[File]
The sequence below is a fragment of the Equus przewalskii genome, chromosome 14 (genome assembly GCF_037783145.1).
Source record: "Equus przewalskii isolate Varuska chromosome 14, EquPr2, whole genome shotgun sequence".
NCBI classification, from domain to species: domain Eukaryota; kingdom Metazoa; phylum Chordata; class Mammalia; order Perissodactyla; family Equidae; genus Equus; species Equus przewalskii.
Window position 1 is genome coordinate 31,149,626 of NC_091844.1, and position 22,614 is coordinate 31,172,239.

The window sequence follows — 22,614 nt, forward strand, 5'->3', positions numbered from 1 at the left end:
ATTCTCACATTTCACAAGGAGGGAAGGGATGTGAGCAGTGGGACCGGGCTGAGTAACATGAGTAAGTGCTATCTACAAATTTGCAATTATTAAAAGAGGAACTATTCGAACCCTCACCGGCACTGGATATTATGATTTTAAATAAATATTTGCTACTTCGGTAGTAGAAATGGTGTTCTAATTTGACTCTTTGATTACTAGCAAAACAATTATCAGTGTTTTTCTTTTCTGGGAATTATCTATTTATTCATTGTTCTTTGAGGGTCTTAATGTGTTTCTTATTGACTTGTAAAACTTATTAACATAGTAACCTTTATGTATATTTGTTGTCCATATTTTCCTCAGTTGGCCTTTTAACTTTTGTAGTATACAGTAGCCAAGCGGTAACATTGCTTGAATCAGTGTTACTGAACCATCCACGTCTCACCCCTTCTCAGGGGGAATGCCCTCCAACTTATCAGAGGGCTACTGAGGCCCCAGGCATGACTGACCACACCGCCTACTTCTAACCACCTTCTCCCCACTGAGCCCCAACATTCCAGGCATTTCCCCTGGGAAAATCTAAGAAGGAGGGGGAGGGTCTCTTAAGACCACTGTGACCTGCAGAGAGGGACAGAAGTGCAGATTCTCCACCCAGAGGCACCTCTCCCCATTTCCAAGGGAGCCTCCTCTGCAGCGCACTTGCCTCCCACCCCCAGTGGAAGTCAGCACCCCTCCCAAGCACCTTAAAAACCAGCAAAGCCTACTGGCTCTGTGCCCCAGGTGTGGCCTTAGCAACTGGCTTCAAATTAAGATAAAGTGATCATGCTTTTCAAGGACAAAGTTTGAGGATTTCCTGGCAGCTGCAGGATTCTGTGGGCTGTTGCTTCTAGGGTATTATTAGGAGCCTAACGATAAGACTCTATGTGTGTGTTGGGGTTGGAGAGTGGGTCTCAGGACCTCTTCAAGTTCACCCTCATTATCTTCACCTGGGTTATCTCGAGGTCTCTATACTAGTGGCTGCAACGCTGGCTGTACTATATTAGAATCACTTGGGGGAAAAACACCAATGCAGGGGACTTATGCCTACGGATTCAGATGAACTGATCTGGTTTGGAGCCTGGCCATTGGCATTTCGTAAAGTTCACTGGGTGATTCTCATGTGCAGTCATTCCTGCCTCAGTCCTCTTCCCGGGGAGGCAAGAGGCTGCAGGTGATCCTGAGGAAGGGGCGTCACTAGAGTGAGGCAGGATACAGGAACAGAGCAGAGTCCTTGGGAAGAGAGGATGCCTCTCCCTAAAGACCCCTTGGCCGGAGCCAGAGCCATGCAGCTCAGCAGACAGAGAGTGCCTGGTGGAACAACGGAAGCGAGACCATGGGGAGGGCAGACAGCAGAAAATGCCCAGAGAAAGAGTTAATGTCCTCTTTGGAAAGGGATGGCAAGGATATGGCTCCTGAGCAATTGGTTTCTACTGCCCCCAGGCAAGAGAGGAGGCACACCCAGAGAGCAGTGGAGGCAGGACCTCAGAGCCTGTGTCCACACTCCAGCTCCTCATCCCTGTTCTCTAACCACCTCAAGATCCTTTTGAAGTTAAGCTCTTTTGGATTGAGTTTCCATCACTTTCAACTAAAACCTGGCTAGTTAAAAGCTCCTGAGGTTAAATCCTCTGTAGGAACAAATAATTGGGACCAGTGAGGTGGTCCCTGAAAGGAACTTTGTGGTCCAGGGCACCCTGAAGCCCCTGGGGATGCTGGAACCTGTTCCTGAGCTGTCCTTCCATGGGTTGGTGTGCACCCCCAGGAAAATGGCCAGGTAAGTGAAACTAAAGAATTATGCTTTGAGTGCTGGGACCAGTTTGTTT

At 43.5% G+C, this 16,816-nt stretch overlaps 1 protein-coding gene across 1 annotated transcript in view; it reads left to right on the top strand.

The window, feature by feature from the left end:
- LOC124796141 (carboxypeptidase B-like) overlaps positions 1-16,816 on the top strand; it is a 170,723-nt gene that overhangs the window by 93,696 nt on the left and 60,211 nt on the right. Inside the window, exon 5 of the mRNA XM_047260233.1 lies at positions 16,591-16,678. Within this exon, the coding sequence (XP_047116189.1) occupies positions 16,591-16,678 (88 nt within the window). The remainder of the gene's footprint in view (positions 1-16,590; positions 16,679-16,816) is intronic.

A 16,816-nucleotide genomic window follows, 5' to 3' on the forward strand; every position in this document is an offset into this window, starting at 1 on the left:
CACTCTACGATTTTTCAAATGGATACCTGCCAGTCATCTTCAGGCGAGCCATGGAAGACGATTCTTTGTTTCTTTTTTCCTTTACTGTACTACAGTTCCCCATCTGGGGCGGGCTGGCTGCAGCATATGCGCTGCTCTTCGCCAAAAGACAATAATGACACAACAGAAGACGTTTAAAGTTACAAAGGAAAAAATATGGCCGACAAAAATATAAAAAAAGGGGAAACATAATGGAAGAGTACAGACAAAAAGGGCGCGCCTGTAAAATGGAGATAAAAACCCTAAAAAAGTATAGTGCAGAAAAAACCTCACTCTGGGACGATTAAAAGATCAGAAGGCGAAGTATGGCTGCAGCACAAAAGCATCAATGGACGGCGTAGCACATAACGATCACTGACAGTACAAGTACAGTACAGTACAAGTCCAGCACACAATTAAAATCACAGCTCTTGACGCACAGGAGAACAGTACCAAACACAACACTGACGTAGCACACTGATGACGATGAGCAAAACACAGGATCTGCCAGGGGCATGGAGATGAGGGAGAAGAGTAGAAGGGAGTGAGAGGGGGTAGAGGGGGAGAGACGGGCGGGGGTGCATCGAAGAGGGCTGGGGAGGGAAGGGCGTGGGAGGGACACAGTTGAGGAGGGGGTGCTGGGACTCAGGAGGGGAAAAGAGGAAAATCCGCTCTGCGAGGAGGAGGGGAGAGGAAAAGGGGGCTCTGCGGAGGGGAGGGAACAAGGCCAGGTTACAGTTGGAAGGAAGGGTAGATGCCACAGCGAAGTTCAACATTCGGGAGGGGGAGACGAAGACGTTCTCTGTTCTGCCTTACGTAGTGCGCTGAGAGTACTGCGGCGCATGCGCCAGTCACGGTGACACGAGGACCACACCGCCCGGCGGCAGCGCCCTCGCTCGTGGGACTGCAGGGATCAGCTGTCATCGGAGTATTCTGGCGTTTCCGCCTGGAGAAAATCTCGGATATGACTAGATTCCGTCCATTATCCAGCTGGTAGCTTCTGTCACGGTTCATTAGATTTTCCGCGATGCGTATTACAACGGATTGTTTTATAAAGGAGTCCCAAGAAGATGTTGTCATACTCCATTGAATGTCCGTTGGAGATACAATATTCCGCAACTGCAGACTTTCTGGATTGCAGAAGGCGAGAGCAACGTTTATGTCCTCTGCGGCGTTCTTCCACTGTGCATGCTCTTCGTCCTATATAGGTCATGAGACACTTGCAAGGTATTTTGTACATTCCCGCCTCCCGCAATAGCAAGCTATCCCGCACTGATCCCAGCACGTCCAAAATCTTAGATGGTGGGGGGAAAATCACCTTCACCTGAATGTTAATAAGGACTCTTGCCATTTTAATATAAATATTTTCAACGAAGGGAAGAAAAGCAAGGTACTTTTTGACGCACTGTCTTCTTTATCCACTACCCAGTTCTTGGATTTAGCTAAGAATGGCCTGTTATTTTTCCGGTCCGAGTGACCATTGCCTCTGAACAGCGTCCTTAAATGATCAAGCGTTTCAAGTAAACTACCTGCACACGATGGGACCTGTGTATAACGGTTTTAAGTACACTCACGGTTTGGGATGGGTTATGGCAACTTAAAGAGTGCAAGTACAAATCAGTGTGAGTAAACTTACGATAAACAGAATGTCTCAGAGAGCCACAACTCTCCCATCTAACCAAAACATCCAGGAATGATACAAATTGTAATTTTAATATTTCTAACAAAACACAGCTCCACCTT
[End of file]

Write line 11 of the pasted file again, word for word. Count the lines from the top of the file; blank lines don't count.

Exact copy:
CACTCTACGATTTTTCAAATGGATACCTGCCAGTCATCTTCAGGCGAGCCATGGAAGACGATTCTTTGTTTCTTTTTTCCTTTACTGTACTACAGTTCCCCATCTGGGGCGGGCTGGCTGCAGCATATGCGCTGCTCTTCGCCAAAAGACAATAATGACACAACAGAAGACGTTTAAAGTTACAAAGGAAAAAATATGGCCGACAAAAATATAAAAAAAGGGGAAACATAATGGAAGAGTACAGACAAAAAGGGCGCGCCTGTAAAATGGAGATAAAAACCCTAAAAAAGTATAGTGCAGAAAAAACCTCACTCTGGGACGATTAAAAGATCAGAAGGCGAAGTATGGCTGCAGCACAAAAGCATCAATGGACGGCGTAGCACATAACGATCACTGACAGTACAAGTACAGTACAGTACAAGTCCAGCACACAATTAAAATCACAGCTCTTGACGCACAGGAGAACAGTACCAAACACAACACTGACGTAGCACACTGATGACGATGAGCAAAACACAGGATCTGCCAGGGGCATGGAGATGAGGGAGAAGAGTAGAAGGGAGTGAGAGGGGGTAGAGGGGGAGAGACGGGCGGGGGTGCATCGAAGAGGGCTGGGGAGGGAAGGGCGTGGGAGGGACACAGTTGAGGAGGGGGTGCTGGGACTCAGGAGGGGAAAAGAGGAAAATCCGCTCTGCGAGGAGGAGGGGAGAGGAAAAGGGGGCTCTGCGGAGGGGAGGGAACAAGGCCAGGTTACAGTTGGAAGGAAGGGTAGATGCCACAGCGAAGTTCAACATTCGGGAGGGGGAGACGAAGACGTTCTCTGTTCTGCCTTACGTAGTGCGCTGAGAGTACTGCGGCGCATGCGCCAGTCACGGTGACACGAGGACCACACCGCCCGGCGGCAGCGCCCTCGCTCGTGGGACTGCAGGGATCAGCTGTCATCGGAGTATTCTGGCGTTTCCGCCTGGAGAAAATCTCGGATATGACTAGATTCCGTCCATTATCCAGCTGGTAGCTTCTGTCACGGTTCATTAGATTTTCCGCGATGCGTATTACAACGGATTGTTTTATAAAGGAGTCCCAAGAAGATGTTGTCATACTCCATTGAATGTCCGTTGGAGATACAATATTCCGCAACTGCAGACTTTCTGGATTGCAGAAGGCGAGAGCAACGTTTATGTCCTCTGCGGCGTTCTTCCACTGTGCATGCTCTTCGTCCTATATAGGTCATGAGACACTTGCAAGGTATTTTGTACATTCCCGCCTCCCGCAATAGCAAGCTATCCCGCACTGATCCCAGCACGTCCAAAATCTTAGATGGTGGGGGGAAAATCACCTTCACCTGAATGTTAATAAGGACTCTTGCCATTTTAATATAAATATTTTCAACGAAGGGAAGAAAAGCAAGGTACTTTTTGACGCACTGTCTTCTTTATCCACTACCCAGTTCTTGGATTTAGCTAAGAATGGCCTGTTATTTTTCCGGTCCGAGTGACCATTGCCTCTGAACAGCGTCCTTAAATGATCAAGCGTTTCAAGTAAACTACCTGCACACGATGGGACCTGTGTATAACGGTTTTAAGTACACTCACGGTTTGGGATGGGTTATGGCAACTTAAAGAGTGCAAGTACAAATCAGTGTGAGTAAACTTACGATAAACAGAATGTCTCAGAGAGCCACAACTCTCCCATCTAACCAAAACATCCAGGAATGATACAAATTGTAATTTTAATATTTCTAACAAAACACAGCTCCACCTT